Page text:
‘Just Annoying’ to ‘a Big Bang’: Execs Talk MiFID ImplicationsBy and
As the sweeping revision to the Markets in Financial Instruments Directive comes into force across the European Union today, here’s what experts are saying about the likely impact of the biggest shakeup in financial regulation in the region in 10 years:
- David Herro, international equities investment chief at Harris Associates:
"It’s just more regulation that is addressing the problem that probably wasn’t as huge as the regulation itself. When you do this, it just causes all kinds of distortion and disruption,” Herro said Dec. 19 in an interview with Bloomberg Television. “The worries are probably overdone” but regulation “should address a problem directly and I think MiFID isn’t necessarily that type of regulation."
- Ben Pott, head of government affairs at Nex Group Plc:
“The key challenge really is that MiFID II is coming in as a Big Bang, so everything goes live on Jan. 3,” Pott said in an interview with Bloomberg Television on Dec. 19. “That’s really difficult for the market to absorb” and “it’s really going to change the way the market works today,” particularly in derivatives.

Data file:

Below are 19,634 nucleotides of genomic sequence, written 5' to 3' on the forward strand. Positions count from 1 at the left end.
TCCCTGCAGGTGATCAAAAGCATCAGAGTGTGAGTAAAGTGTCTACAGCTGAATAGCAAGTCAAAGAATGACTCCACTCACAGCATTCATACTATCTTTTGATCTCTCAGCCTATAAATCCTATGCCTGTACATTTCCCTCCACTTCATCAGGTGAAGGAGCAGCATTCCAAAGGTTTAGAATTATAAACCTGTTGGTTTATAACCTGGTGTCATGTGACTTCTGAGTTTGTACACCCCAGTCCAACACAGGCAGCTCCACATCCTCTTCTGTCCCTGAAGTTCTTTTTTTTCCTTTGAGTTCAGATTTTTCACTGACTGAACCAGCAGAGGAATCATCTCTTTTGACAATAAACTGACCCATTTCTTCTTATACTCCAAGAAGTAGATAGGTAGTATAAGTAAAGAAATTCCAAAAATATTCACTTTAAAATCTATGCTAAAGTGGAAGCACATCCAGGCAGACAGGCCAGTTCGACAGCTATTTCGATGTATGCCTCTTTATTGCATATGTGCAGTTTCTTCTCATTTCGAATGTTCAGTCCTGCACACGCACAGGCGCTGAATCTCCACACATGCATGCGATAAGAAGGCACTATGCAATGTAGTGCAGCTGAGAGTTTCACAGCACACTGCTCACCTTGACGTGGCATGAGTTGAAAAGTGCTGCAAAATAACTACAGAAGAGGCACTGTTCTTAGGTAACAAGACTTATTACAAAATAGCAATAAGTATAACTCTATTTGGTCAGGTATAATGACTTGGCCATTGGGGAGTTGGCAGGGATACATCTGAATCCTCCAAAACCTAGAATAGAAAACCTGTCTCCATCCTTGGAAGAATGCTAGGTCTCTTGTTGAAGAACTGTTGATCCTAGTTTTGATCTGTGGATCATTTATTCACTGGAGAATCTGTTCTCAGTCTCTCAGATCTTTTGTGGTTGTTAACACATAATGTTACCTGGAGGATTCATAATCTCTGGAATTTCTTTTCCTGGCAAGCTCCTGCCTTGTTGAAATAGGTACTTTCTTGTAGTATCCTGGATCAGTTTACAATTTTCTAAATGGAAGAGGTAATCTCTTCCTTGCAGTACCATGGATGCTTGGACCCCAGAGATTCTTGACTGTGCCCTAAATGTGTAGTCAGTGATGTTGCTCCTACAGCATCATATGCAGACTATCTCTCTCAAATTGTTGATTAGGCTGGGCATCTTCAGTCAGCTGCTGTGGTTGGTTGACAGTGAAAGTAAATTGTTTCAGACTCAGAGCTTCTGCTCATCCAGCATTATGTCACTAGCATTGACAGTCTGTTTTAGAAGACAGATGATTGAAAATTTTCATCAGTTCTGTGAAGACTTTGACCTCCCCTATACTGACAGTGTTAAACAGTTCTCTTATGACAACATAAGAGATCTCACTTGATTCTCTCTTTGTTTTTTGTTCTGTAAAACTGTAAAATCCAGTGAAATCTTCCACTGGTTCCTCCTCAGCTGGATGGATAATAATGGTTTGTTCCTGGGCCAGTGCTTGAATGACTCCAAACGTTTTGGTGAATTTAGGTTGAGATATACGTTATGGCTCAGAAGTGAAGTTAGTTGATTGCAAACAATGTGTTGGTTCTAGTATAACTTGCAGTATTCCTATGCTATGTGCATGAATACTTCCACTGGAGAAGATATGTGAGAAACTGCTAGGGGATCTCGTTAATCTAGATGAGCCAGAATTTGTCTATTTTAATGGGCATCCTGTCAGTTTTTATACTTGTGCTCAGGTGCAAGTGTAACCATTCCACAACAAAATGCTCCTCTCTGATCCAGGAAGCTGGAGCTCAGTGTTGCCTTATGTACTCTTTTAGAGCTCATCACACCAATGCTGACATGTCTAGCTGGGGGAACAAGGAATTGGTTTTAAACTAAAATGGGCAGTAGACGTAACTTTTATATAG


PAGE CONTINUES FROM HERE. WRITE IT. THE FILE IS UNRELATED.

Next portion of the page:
- Andreas Utermann, chief executive officer at Allianz Global Investors:
“I don’t think we’ll see any disruptions,” Utermann said in a Dec. 13 interview on Bloomberg Television. “Most asset managers are going to be ready. Most brokers are going to be ready and the first quarter really will be used by all parties involved to try to get to the right price points to get the systems up and running and tested.”
- Chris Bowie, partner at Twentyfour Asset Management LLP:
“We think MiFID’s a good thing for investors because it increases transparency and anything that increases transparency is good,” Bowie said on Tuesday. “We also think it has the right motivation behind it. It will increase price discovery capacity in the fixed income market. The downside is the cost, which is considerable.”